Accepted Steve Pink

Accepted Steve Pink
Accepted follows the long-running tradition of comedies that root for the underdog as he’s pitted against some unpleasant force that must be conquered and fed a piece of that tasty humble pie.

Bartleby Gaines (Waiting’s Justin Long) didn’t get into college. Neither did his friends. So when the parents come knocking asking what school they’ll be attending, Bartleby and his friends impulsively devise a bogus school called the South Harmon Institute of Technology (yes, S.H.I.T.).

At first, things go according to plan; they set up a website, find an abandoned mental asylum to convert into a temporary campus and fool the folks. However, they get in over their heads when it turns out anyone can be accepted into South Harmon and hundreds of high school graduates without a college come knocking. This forces Bartleby and his crew into desperate measures, and all of a sudden they’re running an illegitimate college where the curriculum ranges from taking a walk and thinking about stuff to trying to blow things up with your mind (which is far less funny than you’d think).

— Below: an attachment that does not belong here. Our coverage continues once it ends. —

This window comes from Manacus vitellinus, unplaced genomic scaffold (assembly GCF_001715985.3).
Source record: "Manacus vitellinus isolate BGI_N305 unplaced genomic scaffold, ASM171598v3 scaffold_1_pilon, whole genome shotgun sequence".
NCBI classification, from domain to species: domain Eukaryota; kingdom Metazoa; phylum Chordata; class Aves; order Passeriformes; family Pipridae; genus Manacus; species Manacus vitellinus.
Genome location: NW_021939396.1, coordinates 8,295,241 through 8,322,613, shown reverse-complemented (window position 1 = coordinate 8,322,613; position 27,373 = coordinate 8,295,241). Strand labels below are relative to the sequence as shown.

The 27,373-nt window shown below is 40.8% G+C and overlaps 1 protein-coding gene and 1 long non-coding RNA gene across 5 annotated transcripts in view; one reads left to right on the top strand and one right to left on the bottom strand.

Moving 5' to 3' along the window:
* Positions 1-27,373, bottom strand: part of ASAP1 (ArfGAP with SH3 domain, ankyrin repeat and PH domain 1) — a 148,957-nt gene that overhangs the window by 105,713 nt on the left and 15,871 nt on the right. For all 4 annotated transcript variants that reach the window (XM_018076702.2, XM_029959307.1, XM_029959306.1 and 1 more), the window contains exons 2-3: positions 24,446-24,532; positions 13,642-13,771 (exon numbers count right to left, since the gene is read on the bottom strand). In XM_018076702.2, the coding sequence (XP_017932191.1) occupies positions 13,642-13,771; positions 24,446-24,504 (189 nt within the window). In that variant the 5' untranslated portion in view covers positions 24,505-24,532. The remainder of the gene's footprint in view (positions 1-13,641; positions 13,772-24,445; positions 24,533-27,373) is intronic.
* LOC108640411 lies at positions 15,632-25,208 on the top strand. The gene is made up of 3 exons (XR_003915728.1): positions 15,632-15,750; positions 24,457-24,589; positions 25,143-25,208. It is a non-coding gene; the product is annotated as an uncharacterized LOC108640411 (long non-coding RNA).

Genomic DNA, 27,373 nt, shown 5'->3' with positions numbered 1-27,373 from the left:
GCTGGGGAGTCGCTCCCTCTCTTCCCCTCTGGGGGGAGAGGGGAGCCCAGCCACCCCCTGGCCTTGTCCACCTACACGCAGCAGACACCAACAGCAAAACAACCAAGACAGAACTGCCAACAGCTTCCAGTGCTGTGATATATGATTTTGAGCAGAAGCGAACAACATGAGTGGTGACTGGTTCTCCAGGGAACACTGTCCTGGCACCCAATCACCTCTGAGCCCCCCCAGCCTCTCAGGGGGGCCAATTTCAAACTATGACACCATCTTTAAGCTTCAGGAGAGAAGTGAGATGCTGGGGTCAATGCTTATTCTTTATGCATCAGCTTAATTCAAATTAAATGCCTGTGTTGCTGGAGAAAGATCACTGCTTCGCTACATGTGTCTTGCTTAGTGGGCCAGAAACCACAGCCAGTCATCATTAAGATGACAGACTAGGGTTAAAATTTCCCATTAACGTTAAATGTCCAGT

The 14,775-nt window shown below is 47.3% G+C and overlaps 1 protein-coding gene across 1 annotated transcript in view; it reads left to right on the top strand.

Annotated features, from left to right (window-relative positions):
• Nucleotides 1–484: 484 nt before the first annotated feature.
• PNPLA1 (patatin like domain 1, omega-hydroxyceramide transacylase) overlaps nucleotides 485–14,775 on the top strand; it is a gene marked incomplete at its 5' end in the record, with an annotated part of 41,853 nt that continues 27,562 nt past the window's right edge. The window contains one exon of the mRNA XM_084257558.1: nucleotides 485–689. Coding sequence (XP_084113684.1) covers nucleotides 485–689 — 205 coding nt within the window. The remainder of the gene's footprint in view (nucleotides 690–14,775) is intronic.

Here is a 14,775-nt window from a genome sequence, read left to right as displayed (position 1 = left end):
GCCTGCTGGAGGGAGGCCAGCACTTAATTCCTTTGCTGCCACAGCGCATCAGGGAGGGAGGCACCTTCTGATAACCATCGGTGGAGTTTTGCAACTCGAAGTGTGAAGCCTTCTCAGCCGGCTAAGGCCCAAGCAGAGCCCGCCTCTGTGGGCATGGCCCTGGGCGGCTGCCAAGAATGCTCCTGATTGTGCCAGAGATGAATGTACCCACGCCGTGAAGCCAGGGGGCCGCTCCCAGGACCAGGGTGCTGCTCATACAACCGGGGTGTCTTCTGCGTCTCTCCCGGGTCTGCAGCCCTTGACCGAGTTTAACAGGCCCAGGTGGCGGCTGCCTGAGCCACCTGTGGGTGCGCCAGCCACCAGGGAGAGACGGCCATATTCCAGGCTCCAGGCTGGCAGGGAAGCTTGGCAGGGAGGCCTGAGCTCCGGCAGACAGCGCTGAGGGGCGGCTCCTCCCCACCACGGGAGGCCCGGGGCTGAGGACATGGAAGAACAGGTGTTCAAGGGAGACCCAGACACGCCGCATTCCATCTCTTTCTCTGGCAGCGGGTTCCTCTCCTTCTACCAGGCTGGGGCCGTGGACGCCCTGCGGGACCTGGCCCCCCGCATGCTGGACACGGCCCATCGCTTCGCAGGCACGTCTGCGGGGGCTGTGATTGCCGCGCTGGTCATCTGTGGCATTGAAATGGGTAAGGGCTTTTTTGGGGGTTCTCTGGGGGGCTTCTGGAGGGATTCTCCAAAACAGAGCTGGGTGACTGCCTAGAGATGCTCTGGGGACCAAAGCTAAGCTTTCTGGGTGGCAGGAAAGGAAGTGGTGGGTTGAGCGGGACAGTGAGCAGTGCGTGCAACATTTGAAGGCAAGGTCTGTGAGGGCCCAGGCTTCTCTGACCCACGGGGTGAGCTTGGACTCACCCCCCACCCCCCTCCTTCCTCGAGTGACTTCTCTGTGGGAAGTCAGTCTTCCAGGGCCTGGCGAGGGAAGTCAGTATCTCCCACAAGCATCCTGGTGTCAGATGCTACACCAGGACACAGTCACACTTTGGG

Of course, there is a rival school, the real Harmon College, which tries to put a kibosh on S.H.I.T.’s activities, but I think you already know what happens when the cinematic underdog faces the stronger, cockier pit-bull. Accepted doesn’t bring anything new to the table besides a somewhat likable situation for anyone who’s attended a post-secondary institution, which by today’s outrageous comedy standards is treated rather meekly.

Directed by first-timer Steve Pink, who was the screenwriter for Grosse Pointe Blank and High Fidelity, the film doesn’t go for it the way Adam McKay or Todd Phillips would. Kudos to giving Justin Long, the new face of Mac computers, a lead role, which he does as much with as he can, but taken as a whole, Accepted is mostly unacceptable. (Universal)